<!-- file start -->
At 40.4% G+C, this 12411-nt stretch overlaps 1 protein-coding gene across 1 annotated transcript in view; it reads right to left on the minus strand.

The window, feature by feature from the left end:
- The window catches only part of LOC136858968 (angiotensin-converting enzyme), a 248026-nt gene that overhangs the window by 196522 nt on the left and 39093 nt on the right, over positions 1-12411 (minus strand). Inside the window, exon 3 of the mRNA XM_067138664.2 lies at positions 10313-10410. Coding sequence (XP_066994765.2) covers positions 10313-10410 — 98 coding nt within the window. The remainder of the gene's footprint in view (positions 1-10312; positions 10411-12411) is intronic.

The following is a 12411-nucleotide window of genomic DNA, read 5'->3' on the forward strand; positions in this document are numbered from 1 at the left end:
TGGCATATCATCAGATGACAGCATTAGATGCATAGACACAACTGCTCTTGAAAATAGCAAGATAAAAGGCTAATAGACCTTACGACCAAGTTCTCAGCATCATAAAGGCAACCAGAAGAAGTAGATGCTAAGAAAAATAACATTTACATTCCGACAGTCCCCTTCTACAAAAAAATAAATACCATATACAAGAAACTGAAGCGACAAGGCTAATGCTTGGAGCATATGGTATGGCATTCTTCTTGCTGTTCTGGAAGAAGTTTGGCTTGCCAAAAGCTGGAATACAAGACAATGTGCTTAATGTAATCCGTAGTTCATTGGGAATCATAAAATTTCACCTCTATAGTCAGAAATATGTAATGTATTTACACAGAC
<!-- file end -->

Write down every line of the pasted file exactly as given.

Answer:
At 40.4% G+C, this 12411-nt stretch overlaps 1 protein-coding gene across 1 annotated transcript in view; it reads right to left on the minus strand.

The window, feature by feature from the left end:
- The window catches only part of LOC136858968 (angiotensin-converting enzyme), a 248026-nt gene that overhangs the window by 196522 nt on the left and 39093 nt on the right, over positions 1-12411 (minus strand). Inside the window, exon 3 of the mRNA XM_067138664.2 lies at positions 10313-10410. Coding sequence (XP_066994765.2) covers positions 10313-10410 — 98 coding nt within the window. The remainder of the gene's footprint in view (positions 1-10312; positions 10411-12411) is intronic.

The following is a 12411-nucleotide window of genomic DNA, read 5'->3' on the forward strand; positions in this document are numbered from 1 at the left end:
TGGCATATCATCAGATGACAGCATTAGATGCATAGACACAACTGCTCTTGAAAATAGCAAGATAAAAGGCTAATAGACCTTACGACCAAGTTCTCAGCATCATAAAGGCAACCAGAAGAAGTAGATGCTAAGAAAAATAACATTTACATTCCGACAGTCCCCTTCTACAAAAAAATAAATACCATATACAAGAAACTGAAGCGACAAGGCTAATGCTTGGAGCATATGGTATGGCATTCTTCTTGCTGTTCTGGAAGAAGTTTGGCTTGCCAAAAGCTGGAATACAAGACAATGTGCTTAATGTAATCCGTAGTTCATTGGGAATCATAAAATTTCACCTCTATAGTCAGAAATATGTAATGTATTTACACAGAC